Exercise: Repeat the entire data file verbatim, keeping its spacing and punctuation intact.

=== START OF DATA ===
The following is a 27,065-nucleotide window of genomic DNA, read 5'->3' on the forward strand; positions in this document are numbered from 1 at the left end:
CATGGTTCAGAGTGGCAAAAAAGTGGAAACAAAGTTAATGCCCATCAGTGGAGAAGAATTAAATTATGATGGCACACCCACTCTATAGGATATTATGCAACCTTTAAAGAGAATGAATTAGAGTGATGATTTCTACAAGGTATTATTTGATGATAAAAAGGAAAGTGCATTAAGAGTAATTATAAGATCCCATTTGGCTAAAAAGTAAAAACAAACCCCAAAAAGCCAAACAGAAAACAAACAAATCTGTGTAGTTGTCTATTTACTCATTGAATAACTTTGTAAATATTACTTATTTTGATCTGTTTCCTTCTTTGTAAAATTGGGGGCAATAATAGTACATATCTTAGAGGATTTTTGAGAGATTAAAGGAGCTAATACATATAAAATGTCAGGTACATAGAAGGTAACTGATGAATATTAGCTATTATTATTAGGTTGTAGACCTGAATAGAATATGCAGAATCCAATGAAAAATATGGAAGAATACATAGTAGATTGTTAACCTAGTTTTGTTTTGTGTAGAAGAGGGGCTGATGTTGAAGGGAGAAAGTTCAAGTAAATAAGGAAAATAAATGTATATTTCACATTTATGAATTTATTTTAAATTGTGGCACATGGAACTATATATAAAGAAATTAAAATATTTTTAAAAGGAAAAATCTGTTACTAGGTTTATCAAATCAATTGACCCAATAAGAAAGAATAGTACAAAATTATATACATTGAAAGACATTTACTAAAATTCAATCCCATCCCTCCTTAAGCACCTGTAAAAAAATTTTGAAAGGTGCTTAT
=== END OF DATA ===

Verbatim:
The following is a 27,065-nucleotide window of genomic DNA, read 5'->3' on the forward strand; positions in this document are numbered from 1 at the left end:
CATGGTTCAGAGTGGCAAAAAAGTGGAAACAAAGTTAATGCCCATCAGTGGAGAAGAATTAAATTATGATGGCACACCCACTCTATAGGATATTATGCAACCTTTAAAGAGAATGAATTAGAGTGATGATTTCTACAAGGTATTATTTGATGATAAAAAGGAAAGTGCATTAAGAGTAATTATAAGATCCCATTTGGCTAAAAAGTAAAAACAAACCCCAAAAAGCCAAACAGAAAACAAACAAATCTGTGTAGTTGTCTATTTACTCATTGAATAACTTTGTAAATATTACTTATTTTGATCTGTTTCCTTCTTTGTAAAATTGGGGGCAATAATAGTACATATCTTAGAGGATTTTTGAGAGATTAAAGGAGCTAATACATATAAAATGTCAGGTACATAGAAGGTAACTGATGAATATTAGCTATTATTATTAGGTTGTAGACCTGAATAGAATATGCAGAATCCAATGAAAAATATGGAAGAATACATAGTAGATTGTTAACCTAGTTTTGTTTTGTGTAGAAGAGGGGCTGATGTTGAAGGGAGAAAGTTCAAGTAAATAAGGAAAATAAATGTATATTTCACATTTATGAATTTATTTTAAATTGTGGCACATGGAACTATATATAAAGAAATTAAAATATTTTTAAAAGGAAAAATCTGTTACTAGGTTTATCAAATCAATTGACCCAATAAGAAAGAATAGTACAAAATTATATACATTGAAAGACATTTACTAAAATTCAATCCCATCCCTCCTTAAGCACCTGTAAAAAAATTTTGAAAGGTGCTTAT